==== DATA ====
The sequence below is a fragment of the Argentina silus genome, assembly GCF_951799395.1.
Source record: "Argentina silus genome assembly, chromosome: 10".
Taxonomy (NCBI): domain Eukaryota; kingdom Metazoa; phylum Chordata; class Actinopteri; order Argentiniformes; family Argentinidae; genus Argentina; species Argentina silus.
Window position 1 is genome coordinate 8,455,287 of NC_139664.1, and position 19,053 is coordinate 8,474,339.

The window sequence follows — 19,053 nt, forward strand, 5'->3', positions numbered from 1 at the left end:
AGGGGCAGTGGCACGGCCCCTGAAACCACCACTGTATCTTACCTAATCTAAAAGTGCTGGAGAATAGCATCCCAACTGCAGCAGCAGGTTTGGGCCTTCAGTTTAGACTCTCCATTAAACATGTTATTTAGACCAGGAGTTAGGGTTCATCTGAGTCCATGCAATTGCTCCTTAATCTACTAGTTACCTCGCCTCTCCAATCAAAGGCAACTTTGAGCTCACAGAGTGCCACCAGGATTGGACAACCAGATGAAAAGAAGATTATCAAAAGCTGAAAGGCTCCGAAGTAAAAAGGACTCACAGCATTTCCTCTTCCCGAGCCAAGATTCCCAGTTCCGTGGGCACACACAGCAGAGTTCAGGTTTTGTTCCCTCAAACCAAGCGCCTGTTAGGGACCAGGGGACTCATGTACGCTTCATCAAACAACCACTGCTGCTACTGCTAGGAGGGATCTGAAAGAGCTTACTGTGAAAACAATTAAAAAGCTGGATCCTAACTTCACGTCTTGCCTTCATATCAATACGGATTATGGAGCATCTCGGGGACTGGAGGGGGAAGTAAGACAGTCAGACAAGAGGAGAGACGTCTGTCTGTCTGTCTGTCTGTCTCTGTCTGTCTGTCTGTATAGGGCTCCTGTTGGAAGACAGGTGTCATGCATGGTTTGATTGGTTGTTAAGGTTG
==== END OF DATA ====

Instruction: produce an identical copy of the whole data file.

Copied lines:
The sequence below is a fragment of the Argentina silus genome, assembly GCF_951799395.1.
Source record: "Argentina silus genome assembly, chromosome: 10".
Taxonomy (NCBI): domain Eukaryota; kingdom Metazoa; phylum Chordata; class Actinopteri; order Argentiniformes; family Argentinidae; genus Argentina; species Argentina silus.
Window position 1 is genome coordinate 8,455,287 of NC_139664.1, and position 19,053 is coordinate 8,474,339.

The window sequence follows — 19,053 nt, forward strand, 5'->3', positions numbered from 1 at the left end:
AGGGGCAGTGGCACGGCCCCTGAAACCACCACTGTATCTTACCTAATCTAAAAGTGCTGGAGAATAGCATCCCAACTGCAGCAGCAGGTTTGGGCCTTCAGTTTAGACTCTCCATTAAACATGTTATTTAGACCAGGAGTTAGGGTTCATCTGAGTCCATGCAATTGCTCCTTAATCTACTAGTTACCTCGCCTCTCCAATCAAAGGCAACTTTGAGCTCACAGAGTGCCACCAGGATTGGACAACCAGATGAAAAGAAGATTATCAAAAGCTGAAAGGCTCCGAAGTAAAAAGGACTCACAGCATTTCCTCTTCCCGAGCCAAGATTCCCAGTTCCGTGGGCACACACAGCAGAGTTCAGGTTTTGTTCCCTCAAACCAAGCGCCTGTTAGGGACCAGGGGACTCATGTACGCTTCATCAAACAACCACTGCTGCTACTGCTAGGAGGGATCTGAAAGAGCTTACTGTGAAAACAATTAAAAAGCTGGATCCTAACTTCACGTCTTGCCTTCATATCAATACGGATTATGGAGCATCTCGGGGACTGGAGGGGGAAGTAAGACAGTCAGACAAGAGGAGAGACGTCTGTCTGTCTGTCTGTCTGTCTCTGTCTGTCTGTCTGTATAGGGCTCCTGTTGGAAGACAGGTGTCATGCATGGTTTGATTGGTTGTTAAGGTTG